I paid £7.01 for the afternoon session and tokens were also available at £20 for 23 which was a bit easier on the wallet when shared or used across two sessions.

Thankfully not too many beers were 3 tokens. I'm generalising but my recollection is that the majority of the cask room offerings were 1, and the keg room 2 (BrewDog had some beer at 3, can't recall many others - Stone and Nogne?). It didn't feel like an expensive festival on balance, but tokens can mask that a bit as you're not handing cash over the bar.

Tandleman said...

I appreciate that the cost was different for different sessions admissions and beers. This is what I paid for my Mrs though.

Tyson said...

Some mistake, Shirley? The Victoria Baths are a splendid Edwardian wonder of brick and tile.

Tandleman said...

I bow to your superior architectural knowledge. Looked Victorian to me.

Tyson said...

Named after the late Queen Victoria, but built during the reign of Edward V11. I've got the same sort of tiles in my hallway.

Phil said...

Following something Tyson said on his blog, I've been thinking about the whole crafterati/elitism/"of course it's expensive" thing. I used to work with stats, so I thought I'd check some figures.

The drinking-age population of the UK is just under 50,000,000.

Ten million of those are over 64, so presumably living on a pension. Some pensioners seem to do OK, but it's not a wild generalisation to say that people in this group tend not to have money to burn.

70% of the 40,000,000 in working (and drinking) age are in fact working - the remainder are classed either as unemployed or as economically inactive (I can go into the difference between those another time if anyone's really interested).

Median annual earnings across the working population - the level that splits the working population in two, with as many people above the line as below it - are about £21,000.

So, out of 50 million people who either drink beer or could do so without breaking the law, ten million are on pensions, twelve million are on benefits or being supported by somebody else, and fourteen million are in work but earning less than 21k. Perhaps needless to say, there's quite a clump of people in the low 20. By the time you get to what most people would consider a good income you're into the top 20-25% of the *working* population - which is not much more than half of the total drinking-age population.

This isn't to say that people on low incomes by definition can't afford expensive beer - you could say that if you can only afford one beer a week you might as well make it a good one. The point is that people on low incomes are much more likely to be put off by high prices - and people on low incomes are actually the large majority of the population. If you say "yeah, of course the prices are high, get over it" (not that anyone here would ever say that) you're actually telling seven out of eight drinkers that they're not wanted.

Sue said...

If you paid £10 for 8 tokens you got fleeced - it was £10 for 11 tokens on Saturday afternoon.

Tandleman said...

Ah. If I have that wrong, I'll correct it. It makes the beer at tad cheaper too.

Tandleman said...

Done. Taking your word for it.

Cooking Lager said...

Fools and their money are soon parted and all that. Glad you had a nice time. What I wanted to hear was how you wiped the floor with all and sundry and took no prisoners in the great craft beer debate.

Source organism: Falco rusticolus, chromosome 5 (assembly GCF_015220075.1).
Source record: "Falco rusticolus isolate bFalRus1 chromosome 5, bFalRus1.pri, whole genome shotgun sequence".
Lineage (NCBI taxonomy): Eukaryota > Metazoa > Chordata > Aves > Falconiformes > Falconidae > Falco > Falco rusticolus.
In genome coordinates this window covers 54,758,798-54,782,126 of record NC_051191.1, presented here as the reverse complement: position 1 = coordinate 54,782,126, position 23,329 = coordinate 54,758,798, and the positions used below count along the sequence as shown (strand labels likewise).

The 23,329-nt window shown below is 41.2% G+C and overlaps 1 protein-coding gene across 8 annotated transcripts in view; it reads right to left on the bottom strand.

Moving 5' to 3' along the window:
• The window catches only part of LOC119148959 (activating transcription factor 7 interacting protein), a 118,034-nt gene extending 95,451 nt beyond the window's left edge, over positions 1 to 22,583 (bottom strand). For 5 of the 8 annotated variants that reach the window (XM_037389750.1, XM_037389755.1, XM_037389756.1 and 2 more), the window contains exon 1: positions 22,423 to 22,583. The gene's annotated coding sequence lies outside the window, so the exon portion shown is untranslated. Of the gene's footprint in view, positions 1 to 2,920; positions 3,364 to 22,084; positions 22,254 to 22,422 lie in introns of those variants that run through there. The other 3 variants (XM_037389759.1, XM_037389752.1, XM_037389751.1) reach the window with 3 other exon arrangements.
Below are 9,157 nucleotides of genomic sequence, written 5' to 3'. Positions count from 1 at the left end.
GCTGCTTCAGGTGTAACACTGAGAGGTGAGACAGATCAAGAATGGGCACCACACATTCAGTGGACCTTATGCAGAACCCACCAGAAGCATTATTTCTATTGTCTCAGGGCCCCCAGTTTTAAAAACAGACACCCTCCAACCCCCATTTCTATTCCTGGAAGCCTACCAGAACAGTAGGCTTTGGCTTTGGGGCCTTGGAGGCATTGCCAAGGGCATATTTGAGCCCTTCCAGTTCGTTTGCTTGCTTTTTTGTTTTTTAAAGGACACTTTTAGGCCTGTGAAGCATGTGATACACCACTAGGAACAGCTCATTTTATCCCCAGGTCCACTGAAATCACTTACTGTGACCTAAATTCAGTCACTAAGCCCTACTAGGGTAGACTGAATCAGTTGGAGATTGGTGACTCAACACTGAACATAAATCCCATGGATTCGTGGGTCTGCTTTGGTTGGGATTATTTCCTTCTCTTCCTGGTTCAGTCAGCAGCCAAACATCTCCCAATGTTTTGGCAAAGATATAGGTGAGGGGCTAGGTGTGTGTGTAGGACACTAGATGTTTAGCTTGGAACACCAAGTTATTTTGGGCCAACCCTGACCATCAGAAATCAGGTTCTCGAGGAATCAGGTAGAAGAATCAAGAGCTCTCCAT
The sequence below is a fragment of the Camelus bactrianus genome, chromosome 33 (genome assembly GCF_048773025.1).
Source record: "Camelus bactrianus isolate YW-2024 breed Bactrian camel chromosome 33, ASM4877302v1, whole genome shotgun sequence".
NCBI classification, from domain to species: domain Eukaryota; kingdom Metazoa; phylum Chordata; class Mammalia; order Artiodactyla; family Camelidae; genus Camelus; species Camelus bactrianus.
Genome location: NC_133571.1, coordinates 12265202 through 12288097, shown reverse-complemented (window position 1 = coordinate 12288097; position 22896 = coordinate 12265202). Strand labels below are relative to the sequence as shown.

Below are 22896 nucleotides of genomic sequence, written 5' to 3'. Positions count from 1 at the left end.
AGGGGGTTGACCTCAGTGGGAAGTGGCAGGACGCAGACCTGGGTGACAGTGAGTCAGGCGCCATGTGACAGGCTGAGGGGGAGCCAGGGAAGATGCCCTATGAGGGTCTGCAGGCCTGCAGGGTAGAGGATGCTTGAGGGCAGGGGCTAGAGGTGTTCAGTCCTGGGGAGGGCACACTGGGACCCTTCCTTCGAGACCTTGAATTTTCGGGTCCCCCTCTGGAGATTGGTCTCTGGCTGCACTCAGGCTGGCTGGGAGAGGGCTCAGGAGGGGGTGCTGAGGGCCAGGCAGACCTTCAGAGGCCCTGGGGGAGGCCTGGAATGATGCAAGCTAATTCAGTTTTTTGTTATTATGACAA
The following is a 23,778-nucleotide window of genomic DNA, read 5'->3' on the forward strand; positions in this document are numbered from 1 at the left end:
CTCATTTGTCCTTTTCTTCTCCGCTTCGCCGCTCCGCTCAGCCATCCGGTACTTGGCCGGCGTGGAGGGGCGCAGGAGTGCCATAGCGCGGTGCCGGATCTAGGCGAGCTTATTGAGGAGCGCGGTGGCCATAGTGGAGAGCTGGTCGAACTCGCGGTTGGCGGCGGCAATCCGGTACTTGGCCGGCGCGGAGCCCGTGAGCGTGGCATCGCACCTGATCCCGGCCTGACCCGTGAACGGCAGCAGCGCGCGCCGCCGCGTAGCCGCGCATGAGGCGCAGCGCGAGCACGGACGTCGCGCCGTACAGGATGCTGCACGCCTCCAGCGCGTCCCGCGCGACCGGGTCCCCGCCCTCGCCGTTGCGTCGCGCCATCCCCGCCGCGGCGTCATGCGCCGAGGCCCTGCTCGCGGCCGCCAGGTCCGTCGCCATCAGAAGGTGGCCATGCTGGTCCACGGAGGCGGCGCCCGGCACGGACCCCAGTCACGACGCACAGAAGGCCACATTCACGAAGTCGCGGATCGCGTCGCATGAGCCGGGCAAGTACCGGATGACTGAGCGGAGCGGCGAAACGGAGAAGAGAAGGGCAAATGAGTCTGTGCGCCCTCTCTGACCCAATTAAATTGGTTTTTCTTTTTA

BeerCast Rich said...

Great post Tandy - I think IMBC does have a future, precisely because they opened up seeking to do something different - as you said.

I read some comments on other blog reports of the festival regarding the limitations of serving only thirds. I must be well down the route to fanboydom, as it never crossed my mind!

RedNev said...

It's difficult to imagine a beer drinking experience in this country that is so far removed from the mainstream. I'm not saying this kind of thing shouldn't happen, but it will remain a very elite way of drinking beer, and I'm not just referring to prices.

Tandleman said...

I think they set their stall out that way Nev and succeeded in their goal. Far better that than pestering Camra to sell keg beer.

Each to his own.

Coxy said...


I am a very simple man, I Love my kids, football and beer. My season ticket cost a fortune now and I just hope beer isn't going that way too!The clintele at my football team has changed to mainly middle classes and this will happen in the pub trade if prices go sky high, I would possibly have swerved it at those prices , which is a shame, football and good beer should be for all.
Ps kids are the biggest drain on resources and stop you getting out enough also.

Jonny (IMBC) said...

Thanks for the write up Peter, good feedback, I knew we could rely on you for a balanced summary of the goings on. "I liked it by and large" is about as close to an endorsement as I could ever have hoped for, and thanks again for joining in with our discussion.

I would take issue a bit with some of the comments, there's quite a few people banding around elitism and such words, which I think is a bit off colour. It may be niche and not to everyones taste, but not much more so than a CAMRA beer festival. And in terms of expanding interest in beer, particularly with women and them younger types then I think we do a reasonable job off. As you said, it's different strokes for different folks.

Phil said...

It may be niche and not to everyones taste, but not much more so than a CAMRA beer festival.

Both the entry fee and (more importantly) the beer, by all accounts, were significantly more expensive than a CAMRA beer festival. However inclusive your intentions may have been, it was necessarily exclusive towards those with less deep pockets - and that's a lot of people (see current post on my blog). Whether the people organising and running the IMBC thought of themselves or their customers as an elite is a bit of a side-issue, although of course it's nice to hear that you didn't.

Jonny (IMBC) said...